Emma Dent Coad, the only Labour politician to win Kensington in its true blue history, spoke to Urban Dandy about the Labour party’s decision to bar her from standing at the next general election.
Architectural historian, author, activist, and local resident Emma Dent Coad was elected to Kensington and Chelsea council in 2006. She campaigned on the full range of issues impacting residents in the most inequitable local authority in Britain including housing rights, poverty, and air quality. Dent Coad’s background in housing made her an ideal choice to be Labour’s 2017 parliamentary candidate in a constituency home to oligarchs and royals yet has seen a dramatic life expectancy decline in the borough’s poorest wards once austerity economics was imposed in 2010.
The councillor’s 2014 report, updated after the Grenfell Tower fire in 2017, The Most Unequal Borough in Britain, used incontestable data to lay bare the shocking inequity of the borough where at one end 51% of children live in poverty vs at the other only 6% suffer this indignity. Dent Coad’s 2022 book, One Kensington, cemented her reputation as an expert on the impact of neoliberal economics in the borough.
On Friday, June 11th the final seat in the 2017 general election was declared and Dent Coad was elected MP for Kensington: a first-time Labour gain. Winning by 20 votes, Dent Coad joined the activist Labour MPs’ Socialist Campaign Group in parliament. The role of socialists diminished under New Labour, but backbenchers like Jeremy Corbyn, John McDonnell, and Diane Abbott kept community-based democratic, internationalist socialist politics alive in parliament. Labour’s left-right, democrat-technocrat schism had widened under Tony Blair and Gordon Brown, yet New Labour was confident enough in its political project to co-exist with anti-war backbenchers and their frequent rebellions.
Three days after the Kensington constituency victory, the fire at Grenfell Tower brought the local issues that Emma Dent Coad had campaigned on to national prominence, crystalizing her parliamentary priority: justice for Grenfell.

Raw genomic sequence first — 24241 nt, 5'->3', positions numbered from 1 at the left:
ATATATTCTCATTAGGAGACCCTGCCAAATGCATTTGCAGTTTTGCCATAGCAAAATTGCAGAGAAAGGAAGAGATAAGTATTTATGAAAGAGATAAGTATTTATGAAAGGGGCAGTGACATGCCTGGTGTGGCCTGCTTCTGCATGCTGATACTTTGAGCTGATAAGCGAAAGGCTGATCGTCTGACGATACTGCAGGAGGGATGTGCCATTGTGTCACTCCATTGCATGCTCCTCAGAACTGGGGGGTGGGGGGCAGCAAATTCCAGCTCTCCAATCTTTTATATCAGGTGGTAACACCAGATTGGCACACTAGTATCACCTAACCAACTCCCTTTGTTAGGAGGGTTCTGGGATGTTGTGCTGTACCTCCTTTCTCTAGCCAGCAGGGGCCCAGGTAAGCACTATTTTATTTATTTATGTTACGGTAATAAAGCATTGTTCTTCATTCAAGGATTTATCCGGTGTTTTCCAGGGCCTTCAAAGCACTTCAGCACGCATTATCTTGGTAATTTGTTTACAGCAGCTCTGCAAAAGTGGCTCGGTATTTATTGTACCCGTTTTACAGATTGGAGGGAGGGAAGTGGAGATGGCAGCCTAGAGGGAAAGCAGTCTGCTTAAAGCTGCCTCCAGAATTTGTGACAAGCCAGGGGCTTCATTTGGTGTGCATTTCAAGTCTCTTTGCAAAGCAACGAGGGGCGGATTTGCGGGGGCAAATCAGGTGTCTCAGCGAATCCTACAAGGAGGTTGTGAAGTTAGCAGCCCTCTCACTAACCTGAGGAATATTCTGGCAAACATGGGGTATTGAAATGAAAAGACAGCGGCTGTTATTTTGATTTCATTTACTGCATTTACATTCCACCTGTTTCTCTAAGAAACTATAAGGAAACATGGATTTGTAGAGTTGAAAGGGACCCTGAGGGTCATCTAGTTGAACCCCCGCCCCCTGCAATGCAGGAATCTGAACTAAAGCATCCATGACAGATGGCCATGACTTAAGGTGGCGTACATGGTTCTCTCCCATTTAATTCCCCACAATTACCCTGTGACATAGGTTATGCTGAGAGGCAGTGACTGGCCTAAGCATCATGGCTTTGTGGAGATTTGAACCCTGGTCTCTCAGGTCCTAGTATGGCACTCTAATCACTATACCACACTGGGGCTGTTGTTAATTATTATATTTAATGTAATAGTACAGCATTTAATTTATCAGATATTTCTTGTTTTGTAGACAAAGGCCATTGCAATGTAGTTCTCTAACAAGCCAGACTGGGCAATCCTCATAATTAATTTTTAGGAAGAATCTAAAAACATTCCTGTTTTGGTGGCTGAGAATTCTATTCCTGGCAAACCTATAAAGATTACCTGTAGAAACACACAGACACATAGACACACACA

Party leader Corbyn and other Campaign Group members were supportive of North Kensington; but Labour’s bureaucracy was dominated by factional enemies, intent on sabotaging the leadership, and as came to be revealed, actively worked to deny Labour an election victory. The harassment of Diane Abbott, the diversion of funds from left-wing candidates in marginal seats to right-wingers in safe seats and smear campaigns were among the methods deployed by this group, which included Iain McNicol, Labour’s then General Secretary. In 2017, Labour finished just 2227 votes short of being able to form a government.
Internal Labour documents leaked in 2020 showed senior party bureaucrats favouring cronyism over Corbynism. They preferred Tory rule with all the misery that brings to their own party’s kinder, more equitable, leadership. As the leaks became public (albeit not reported in the mainstream news) Dent Coad revealed her campaign had received little support from Labour HQ even when it became clear that an historic win in Kensington was on the cards.
Dent Coad explained: “When the atrocity of the Grenfell Tower fire ripped through my neighbourhood, I was finally sent help from McNicol’s office. However, it quickly became clear that this was not the help requested; I needed assistance with my casework team, who were struggling to help those impacted by the fire, but instead the general secretary sent someone to police me. Continue reading